Did you receive multiple wedding invitations this year? Book tickets to far away places that cost half of your rent? Invest in specific uniforms and outfits as part of the groom party? Or, maybe you aren’t the one on the receiving end, but instead, the one inviting and requesting your friends and family to your wedding. (FYI: According to a report, 2.5 million weddings will take place this year, the most since 1984.) And of course, congratulations!
If you are heading down the aisle, now is a good time to think about how your finances will work — an important conversation to be had before you say “I do.” Do you open up a joint checking account? Keep a private account for a rainy day? Place the bills in both names? Add your name to their credit cards? What is the safest and most common way to manage finances when you get married? To get the answers to these burning questions, we’re here to help.
Below are 3 incredible tips to help you sort through your finances as a couple. Cheers.
1. Talk, talk, talk
The most healthy thing in all relationships, romantic or friendship, is good communication. You will need this talent for everything; when your partner is sad, happy, mad, or needs to problem solve. Good communication will make things easier for you two, especially when we are talking about money.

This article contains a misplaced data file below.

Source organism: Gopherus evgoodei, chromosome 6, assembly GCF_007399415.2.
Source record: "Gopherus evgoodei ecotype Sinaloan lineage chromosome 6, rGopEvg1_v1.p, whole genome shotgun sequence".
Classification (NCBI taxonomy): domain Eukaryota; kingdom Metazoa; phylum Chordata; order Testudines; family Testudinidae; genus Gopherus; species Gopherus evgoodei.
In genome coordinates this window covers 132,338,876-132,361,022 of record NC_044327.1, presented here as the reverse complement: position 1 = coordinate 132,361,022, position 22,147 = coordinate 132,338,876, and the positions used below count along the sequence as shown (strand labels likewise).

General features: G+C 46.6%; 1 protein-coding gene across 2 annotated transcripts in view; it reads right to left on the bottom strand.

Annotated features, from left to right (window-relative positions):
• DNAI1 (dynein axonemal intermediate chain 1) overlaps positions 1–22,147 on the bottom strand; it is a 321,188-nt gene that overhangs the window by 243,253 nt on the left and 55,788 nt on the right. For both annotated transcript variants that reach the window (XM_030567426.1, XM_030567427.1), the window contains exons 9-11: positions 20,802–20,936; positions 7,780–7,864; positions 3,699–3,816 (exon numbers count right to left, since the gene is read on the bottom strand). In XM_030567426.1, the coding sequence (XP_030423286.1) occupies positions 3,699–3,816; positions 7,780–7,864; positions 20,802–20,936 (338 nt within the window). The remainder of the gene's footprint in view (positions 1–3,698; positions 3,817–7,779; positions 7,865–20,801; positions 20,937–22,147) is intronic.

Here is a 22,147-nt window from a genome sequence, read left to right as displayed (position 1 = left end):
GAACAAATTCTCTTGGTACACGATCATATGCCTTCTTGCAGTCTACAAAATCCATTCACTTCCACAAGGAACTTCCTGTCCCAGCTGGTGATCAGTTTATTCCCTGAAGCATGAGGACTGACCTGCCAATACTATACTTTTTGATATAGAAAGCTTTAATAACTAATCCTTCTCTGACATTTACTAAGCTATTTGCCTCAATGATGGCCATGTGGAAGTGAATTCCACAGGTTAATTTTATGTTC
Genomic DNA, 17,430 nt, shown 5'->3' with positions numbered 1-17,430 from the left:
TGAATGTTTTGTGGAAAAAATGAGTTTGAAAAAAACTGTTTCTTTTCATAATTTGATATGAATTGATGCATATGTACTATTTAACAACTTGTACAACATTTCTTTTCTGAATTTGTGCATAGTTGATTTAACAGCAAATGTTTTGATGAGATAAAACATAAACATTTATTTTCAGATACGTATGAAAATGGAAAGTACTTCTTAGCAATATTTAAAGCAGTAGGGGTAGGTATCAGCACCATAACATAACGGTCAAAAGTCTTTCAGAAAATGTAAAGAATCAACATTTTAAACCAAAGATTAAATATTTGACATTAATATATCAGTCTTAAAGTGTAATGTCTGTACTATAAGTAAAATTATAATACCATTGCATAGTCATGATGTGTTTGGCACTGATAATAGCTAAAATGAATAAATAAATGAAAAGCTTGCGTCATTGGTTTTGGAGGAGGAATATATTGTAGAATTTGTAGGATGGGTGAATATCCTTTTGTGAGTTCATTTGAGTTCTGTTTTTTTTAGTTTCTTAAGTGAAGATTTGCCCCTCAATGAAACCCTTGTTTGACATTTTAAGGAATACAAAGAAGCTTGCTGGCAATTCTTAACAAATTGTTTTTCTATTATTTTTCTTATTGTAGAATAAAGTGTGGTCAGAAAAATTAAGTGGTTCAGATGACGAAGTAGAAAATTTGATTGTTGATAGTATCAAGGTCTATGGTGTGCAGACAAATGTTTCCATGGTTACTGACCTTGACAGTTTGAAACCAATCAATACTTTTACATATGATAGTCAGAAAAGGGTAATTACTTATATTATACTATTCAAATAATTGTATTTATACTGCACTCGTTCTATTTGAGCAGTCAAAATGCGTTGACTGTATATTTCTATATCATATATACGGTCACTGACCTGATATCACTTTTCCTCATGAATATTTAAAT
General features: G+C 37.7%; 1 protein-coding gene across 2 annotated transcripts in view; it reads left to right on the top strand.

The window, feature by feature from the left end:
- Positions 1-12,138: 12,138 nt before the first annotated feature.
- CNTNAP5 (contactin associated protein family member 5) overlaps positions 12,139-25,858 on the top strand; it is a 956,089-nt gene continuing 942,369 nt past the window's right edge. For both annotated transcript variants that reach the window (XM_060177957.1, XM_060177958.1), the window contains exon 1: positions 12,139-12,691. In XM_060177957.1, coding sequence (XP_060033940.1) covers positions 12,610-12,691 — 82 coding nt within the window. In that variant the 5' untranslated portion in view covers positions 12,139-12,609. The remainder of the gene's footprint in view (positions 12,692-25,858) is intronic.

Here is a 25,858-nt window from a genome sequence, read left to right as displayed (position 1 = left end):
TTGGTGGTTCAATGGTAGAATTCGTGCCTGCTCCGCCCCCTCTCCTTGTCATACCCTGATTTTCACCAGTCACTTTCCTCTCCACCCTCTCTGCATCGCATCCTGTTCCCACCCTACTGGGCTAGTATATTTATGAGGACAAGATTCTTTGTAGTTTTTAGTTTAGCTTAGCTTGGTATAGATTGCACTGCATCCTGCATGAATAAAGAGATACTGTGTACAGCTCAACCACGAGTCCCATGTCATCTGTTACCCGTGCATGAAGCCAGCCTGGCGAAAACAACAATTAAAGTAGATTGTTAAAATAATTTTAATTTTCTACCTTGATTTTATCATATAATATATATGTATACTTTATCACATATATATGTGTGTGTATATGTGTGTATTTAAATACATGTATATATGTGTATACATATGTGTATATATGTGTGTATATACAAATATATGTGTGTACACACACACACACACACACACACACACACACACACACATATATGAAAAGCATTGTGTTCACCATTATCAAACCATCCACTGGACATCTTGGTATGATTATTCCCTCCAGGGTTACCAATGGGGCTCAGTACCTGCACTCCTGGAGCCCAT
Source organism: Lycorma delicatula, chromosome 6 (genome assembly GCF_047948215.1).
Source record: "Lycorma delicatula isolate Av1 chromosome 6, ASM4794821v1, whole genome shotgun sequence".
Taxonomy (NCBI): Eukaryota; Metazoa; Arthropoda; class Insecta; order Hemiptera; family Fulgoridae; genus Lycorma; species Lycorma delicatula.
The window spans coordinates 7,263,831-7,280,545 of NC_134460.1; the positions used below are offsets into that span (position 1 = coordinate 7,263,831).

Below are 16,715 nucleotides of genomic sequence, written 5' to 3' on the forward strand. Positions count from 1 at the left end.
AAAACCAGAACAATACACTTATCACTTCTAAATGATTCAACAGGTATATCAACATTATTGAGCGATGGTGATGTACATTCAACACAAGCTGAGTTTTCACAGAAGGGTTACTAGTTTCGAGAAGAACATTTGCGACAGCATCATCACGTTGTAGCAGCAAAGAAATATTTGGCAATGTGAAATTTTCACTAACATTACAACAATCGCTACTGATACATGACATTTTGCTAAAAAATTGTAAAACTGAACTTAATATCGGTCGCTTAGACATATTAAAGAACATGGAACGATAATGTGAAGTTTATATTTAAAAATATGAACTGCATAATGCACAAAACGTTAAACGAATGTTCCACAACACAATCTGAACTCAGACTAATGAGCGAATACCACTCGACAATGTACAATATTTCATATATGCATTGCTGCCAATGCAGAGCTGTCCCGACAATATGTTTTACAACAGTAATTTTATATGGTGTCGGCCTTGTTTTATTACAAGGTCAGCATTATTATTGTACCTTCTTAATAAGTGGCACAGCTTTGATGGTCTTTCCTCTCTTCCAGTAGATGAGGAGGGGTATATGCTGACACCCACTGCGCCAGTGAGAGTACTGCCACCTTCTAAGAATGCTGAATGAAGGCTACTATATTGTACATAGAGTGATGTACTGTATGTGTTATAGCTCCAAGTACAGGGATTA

In any relationship, money can cause strife and tension. To combat this, be clear on where your partner stands on money. Do they feel comfortable talking about credit scores, debt, and spending habits? Did they grow up with the same saving habits as you? Do they even know how to save or follow a budget? Do you both share the same money values and money boundaries?
For example, it would be really awkward and potentially uncomfortable if one of you is saving up for a vacation while the other is working towards a new car, but you both thought you were on the same page.
2. Carry equal weight
Marriage should be a partnership. What we mean by that is that if both parties are able to provide income, then the responsibility to bring home the bacon should be split. The minute it starts leaning more left than right, or vice versa, is the moment you can land up in gray area. Or worse, have your partner feel like they need to wait for permission to spend money. This is a quick road to resentment. Plus, when both people are sharing the responsibility, they will be more willing to protect the wealth and build it.
3. Have a rainy day fund
Ah, here’s where your savings come in. As soon as you can, create a nest egg to keep you a float for a couple months or more in case anything occurs in your career or lifestyle. You should have been doing this as a single person, even more so as a married one.
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